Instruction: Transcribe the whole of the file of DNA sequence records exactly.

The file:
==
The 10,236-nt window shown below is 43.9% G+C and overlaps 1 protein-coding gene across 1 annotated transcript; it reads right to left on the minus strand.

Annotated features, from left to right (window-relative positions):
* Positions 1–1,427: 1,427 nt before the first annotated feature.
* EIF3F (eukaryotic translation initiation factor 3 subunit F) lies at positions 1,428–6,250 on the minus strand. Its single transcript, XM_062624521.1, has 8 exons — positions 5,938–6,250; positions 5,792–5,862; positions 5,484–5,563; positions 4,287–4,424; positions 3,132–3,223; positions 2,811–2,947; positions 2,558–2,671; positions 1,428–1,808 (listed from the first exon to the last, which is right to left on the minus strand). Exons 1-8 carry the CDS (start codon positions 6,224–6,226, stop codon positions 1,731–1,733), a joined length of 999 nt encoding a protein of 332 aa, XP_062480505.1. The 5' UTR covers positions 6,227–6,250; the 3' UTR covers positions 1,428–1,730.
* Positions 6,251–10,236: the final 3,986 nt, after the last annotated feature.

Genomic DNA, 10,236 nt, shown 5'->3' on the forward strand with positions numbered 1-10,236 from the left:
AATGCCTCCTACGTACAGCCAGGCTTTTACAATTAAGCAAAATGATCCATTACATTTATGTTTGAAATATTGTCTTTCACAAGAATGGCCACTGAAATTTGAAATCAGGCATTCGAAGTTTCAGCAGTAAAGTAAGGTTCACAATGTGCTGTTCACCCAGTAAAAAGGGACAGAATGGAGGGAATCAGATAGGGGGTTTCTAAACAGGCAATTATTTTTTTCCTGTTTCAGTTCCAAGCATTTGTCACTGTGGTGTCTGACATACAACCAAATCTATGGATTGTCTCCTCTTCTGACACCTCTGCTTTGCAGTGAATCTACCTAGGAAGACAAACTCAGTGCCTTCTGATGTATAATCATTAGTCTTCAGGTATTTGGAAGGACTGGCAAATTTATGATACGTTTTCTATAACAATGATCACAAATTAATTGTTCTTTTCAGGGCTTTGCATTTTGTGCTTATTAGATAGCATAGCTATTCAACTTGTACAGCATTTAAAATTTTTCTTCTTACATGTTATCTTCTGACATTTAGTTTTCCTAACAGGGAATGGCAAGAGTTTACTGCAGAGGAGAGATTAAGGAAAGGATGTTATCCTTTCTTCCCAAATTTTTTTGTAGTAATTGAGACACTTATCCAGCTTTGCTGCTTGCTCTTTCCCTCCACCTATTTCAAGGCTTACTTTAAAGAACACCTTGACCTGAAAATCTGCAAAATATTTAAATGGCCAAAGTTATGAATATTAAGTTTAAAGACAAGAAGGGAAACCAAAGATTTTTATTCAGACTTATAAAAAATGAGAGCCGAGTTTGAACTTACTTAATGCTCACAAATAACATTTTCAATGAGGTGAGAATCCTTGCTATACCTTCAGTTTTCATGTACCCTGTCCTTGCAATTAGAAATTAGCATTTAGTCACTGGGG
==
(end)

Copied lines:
The 10,236-nt window shown below is 43.9% G+C and overlaps 1 protein-coding gene across 1 annotated transcript; it reads right to left on the minus strand.

Annotated features, from left to right (window-relative positions):
* Positions 1–1,427: 1,427 nt before the first annotated feature.
* EIF3F (eukaryotic translation initiation factor 3 subunit F) lies at positions 1,428–6,250 on the minus strand. Its single transcript, XM_062624521.1, has 8 exons — positions 5,938–6,250; positions 5,792–5,862; positions 5,484–5,563; positions 4,287–4,424; positions 3,132–3,223; positions 2,811–2,947; positions 2,558–2,671; positions 1,428–1,808 (listed from the first exon to the last, which is right to left on the minus strand). Exons 1-8 carry the CDS (start codon positions 6,224–6,226, stop codon positions 1,731–1,733), a joined length of 999 nt encoding a protein of 332 aa, XP_062480505.1. The 5' UTR covers positions 6,227–6,250; the 3' UTR covers positions 1,428–1,730.
* Positions 6,251–10,236: the final 3,986 nt, after the last annotated feature.

Genomic DNA, 10,236 nt, shown 5'->3' on the forward strand with positions numbered 1-10,236 from the left:
AATGCCTCCTACGTACAGCCAGGCTTTTACAATTAAGCAAAATGATCCATTACATTTATGTTTGAAATATTGTCTTTCACAAGAATGGCCACTGAAATTTGAAATCAGGCATTCGAAGTTTCAGCAGTAAAGTAAGGTTCACAATGTGCTGTTCACCCAGTAAAAAGGGACAGAATGGAGGGAATCAGATAGGGGGTTTCTAAACAGGCAATTATTTTTTTCCTGTTTCAGTTCCAAGCATTTGTCACTGTGGTGTCTGACATACAACCAAATCTATGGATTGTCTCCTCTTCTGACACCTCTGCTTTGCAGTGAATCTACCTAGGAAGACAAACTCAGTGCCTTCTGATGTATAATCATTAGTCTTCAGGTATTTGGAAGGACTGGCAAATTTATGATACGTTTTCTATAACAATGATCACAAATTAATTGTTCTTTTCAGGGCTTTGCATTTTGTGCTTATTAGATAGCATAGCTATTCAACTTGTACAGCATTTAAAATTTTTCTTCTTACATGTTATCTTCTGACATTTAGTTTTCCTAACAGGGAATGGCAAGAGTTTACTGCAGAGGAGAGATTAAGGAAAGGATGTTATCCTTTCTTCCCAAATTTTTTTGTAGTAATTGAGACACTTATCCAGCTTTGCTGCTTGCTCTTTCCCTCCACCTATTTCAAGGCTTACTTTAAAGAACACCTTGACCTGAAAATCTGCAAAATATTTAAATGGCCAAAGTTATGAATATTAAGTTTAAAGACAAGAAGGGAAACCAAAGATTTTTATTCAGACTTATAAAAAATGAGAGCCGAGTTTGAACTTACTTAATGCTCACAAATAACATTTTCAATGAGGTGAGAATCCTTGCTATACCTTCAGTTTTCATGTACCCTGTCCTTGCAATTAGAAATTAGCATTTAGTCACTGGGG